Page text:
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Research!America is dedicated to ensuring a strong public and private sector investment in research to improve health at a level warranted by scientific opportunity and supported by public opinion. Member organizations and others share their perspectives on a wide variety of topics relating to public and private sector research and innovation, and public health. The views expressed by contributors are their own and not the view of Research!America.

Recent Blog Posts

Dear Research Advocate, On the Hill: The odds are increasing that members of the Senate will come together again, as they did with several COVID-19 supplemental spending packages, to pass a bipartisan infrastructure bill. It is anticipated the House will follow suit. This is meaningful beyond the clear need to address gaps and frailties in our nation’s infrastructure; it reinforces a too rarely demonstrated truth: if members of Congress are convinced a need is compelling enough, they find a path forward. COVID-19 has taken more than 4.19 million lives worldwide. According to the WHO, each year, more than 15 million people between the ages of 30 and 69 die from a non-communicable disease...
Today is National Intern Day. It’s a chance to spotlight our interns and fellows and celebrate their tremendous contributions to Research!America. Interns are an essential part of our team, helping us stay fresh, stay challenged, stay innovative. We are continually impressed and inspired by their passion, intelligence, and curiosity. Over the years, Research!America has welcomed more than 130 science policy and science communication interns. It’s impossible to measure the value they’ve added to our work, or all the outcomes improved and accelerated through their involvement. We also extend our tremendous thanks to the Burroughs Wellcome Fund for its long-standing support of the Research!...
This piece reflects the opinions of the author. Black women who give birth in the U.S. are three times more likely to die during delivery than white women and more than twice as likely to have birth complications. Most of these deaths are preventable. Outcome disparities persist regardless of socioeconomic background or education level. In 2019, the maternal mortality was 44 per 100,000 births for Black individuals compared to only 18 per 100,000 births for white individuals. Our factsheet on maternal health provides additional information on the status of and challenges to addressing disparities in Black maternal health and infant mortality. However, with the support of allies and...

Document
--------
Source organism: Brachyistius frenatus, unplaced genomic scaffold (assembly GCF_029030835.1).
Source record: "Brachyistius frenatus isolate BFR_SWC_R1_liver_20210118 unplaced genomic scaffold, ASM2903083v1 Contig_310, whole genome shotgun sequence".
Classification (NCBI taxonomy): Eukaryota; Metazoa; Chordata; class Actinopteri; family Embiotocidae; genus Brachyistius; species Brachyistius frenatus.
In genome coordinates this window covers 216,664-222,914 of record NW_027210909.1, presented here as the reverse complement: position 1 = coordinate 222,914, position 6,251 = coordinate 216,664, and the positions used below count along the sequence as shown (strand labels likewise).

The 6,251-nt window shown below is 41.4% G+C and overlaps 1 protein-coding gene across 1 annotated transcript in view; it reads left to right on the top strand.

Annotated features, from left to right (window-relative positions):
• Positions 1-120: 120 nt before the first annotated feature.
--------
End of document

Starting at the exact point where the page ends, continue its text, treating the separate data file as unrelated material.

“What did we learn from the rapid spread of this pandemic that will better equip us for the future?” asked Oprah Winfrey to begin a conversation with Dr. Tony Fauci, Director of the National Institute of Allergy and Infectious Diseases, at Research!America’s 2021 Virtual Advocacy Awards. Dr. Fauci was the recipient of the Outstanding Achievement in Public Health Award. “We have lived through history, you and I,” Dr. Fauci responded, “and what we're learning is you've got to be prepared — really serious preparation — at the global health level and at the scientific level.” The segment opened with an introduction from Research!America Board Member Guillermo Prado, PhD, Vice Provost for...
Dear Research Advocate, For the first time since 1975, the Gallup poll has asked respondents about their confidence in science as an institution. Although confidence in science is down from 70% to 64% since 1975, science remains one of our country’s most trusted institutions, behind only small businesses and the military. (Gallup’s findings are in line with results from our own commissioned survey earlier this year.) A breakdown by political affiliation showed a large gap between parties. It’s worth noting that in 1975, Republicans, Democrats and independents all showed similarly strong confidence (~70%) in science. Working towards confidence in science as part of our national identity is...